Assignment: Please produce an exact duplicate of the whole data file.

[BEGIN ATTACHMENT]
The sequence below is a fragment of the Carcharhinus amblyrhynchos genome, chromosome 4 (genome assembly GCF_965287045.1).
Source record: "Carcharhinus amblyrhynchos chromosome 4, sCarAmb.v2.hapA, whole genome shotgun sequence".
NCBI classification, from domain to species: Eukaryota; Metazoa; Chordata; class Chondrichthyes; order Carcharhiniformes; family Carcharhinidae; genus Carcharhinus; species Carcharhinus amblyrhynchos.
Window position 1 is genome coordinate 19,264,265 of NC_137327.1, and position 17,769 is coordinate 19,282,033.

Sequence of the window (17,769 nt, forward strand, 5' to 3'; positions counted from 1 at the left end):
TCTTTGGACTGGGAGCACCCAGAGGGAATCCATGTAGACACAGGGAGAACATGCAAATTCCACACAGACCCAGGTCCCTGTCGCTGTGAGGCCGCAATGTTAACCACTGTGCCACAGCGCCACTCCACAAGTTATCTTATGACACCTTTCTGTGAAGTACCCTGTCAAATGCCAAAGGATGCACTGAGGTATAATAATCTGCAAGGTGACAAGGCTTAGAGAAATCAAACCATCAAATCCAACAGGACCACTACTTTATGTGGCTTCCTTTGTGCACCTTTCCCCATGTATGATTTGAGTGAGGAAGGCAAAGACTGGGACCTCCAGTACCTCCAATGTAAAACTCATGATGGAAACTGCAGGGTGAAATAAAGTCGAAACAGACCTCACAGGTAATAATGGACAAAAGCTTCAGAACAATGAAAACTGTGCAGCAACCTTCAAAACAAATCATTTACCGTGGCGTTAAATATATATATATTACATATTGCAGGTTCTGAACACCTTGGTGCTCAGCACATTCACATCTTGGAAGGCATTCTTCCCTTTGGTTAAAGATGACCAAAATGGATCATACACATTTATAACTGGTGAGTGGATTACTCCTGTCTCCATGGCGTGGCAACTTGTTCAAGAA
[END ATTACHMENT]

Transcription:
The sequence below is a fragment of the Carcharhinus amblyrhynchos genome, chromosome 4 (genome assembly GCF_965287045.1).
Source record: "Carcharhinus amblyrhynchos chromosome 4, sCarAmb.v2.hapA, whole genome shotgun sequence".
NCBI classification, from domain to species: Eukaryota; Metazoa; Chordata; class Chondrichthyes; order Carcharhiniformes; family Carcharhinidae; genus Carcharhinus; species Carcharhinus amblyrhynchos.
Window position 1 is genome coordinate 19,264,265 of NC_137327.1, and position 17,769 is coordinate 19,282,033.

Sequence of the window (17,769 nt, forward strand, 5' to 3'; positions counted from 1 at the left end):
TCTTTGGACTGGGAGCACCCAGAGGGAATCCATGTAGACACAGGGAGAACATGCAAATTCCACACAGACCCAGGTCCCTGTCGCTGTGAGGCCGCAATGTTAACCACTGTGCCACAGCGCCACTCCACAAGTTATCTTATGACACCTTTCTGTGAAGTACCCTGTCAAATGCCAAAGGATGCACTGAGGTATAATAATCTGCAAGGTGACAAGGCTTAGAGAAATCAAACCATCAAATCCAACAGGACCACTACTTTATGTGGCTTCCTTTGTGCACCTTTCCCCATGTATGATTTGAGTGAGGAAGGCAAAGACTGGGACCTCCAGTACCTCCAATGTAAAACTCATGATGGAAACTGCAGGGTGAAATAAAGTCGAAACAGACCTCACAGGTAATAATGGACAAAAGCTTCAGAACAATGAAAACTGTGCAGCAACCTTCAAAACAAATCATTTACCGTGGCGTTAAATATATATATATTACATATTGCAGGTTCTGAACACCTTGGTGCTCAGCACATTCACATCTTGGAAGGCATTCTTCCCTTTGGTTAAAGATGACCAAAATGGATCATACACATTTATAACTGGTGAGTGGATTACTCCTGTCTCCATGGCGTGGCAACTTGTTCAAGAA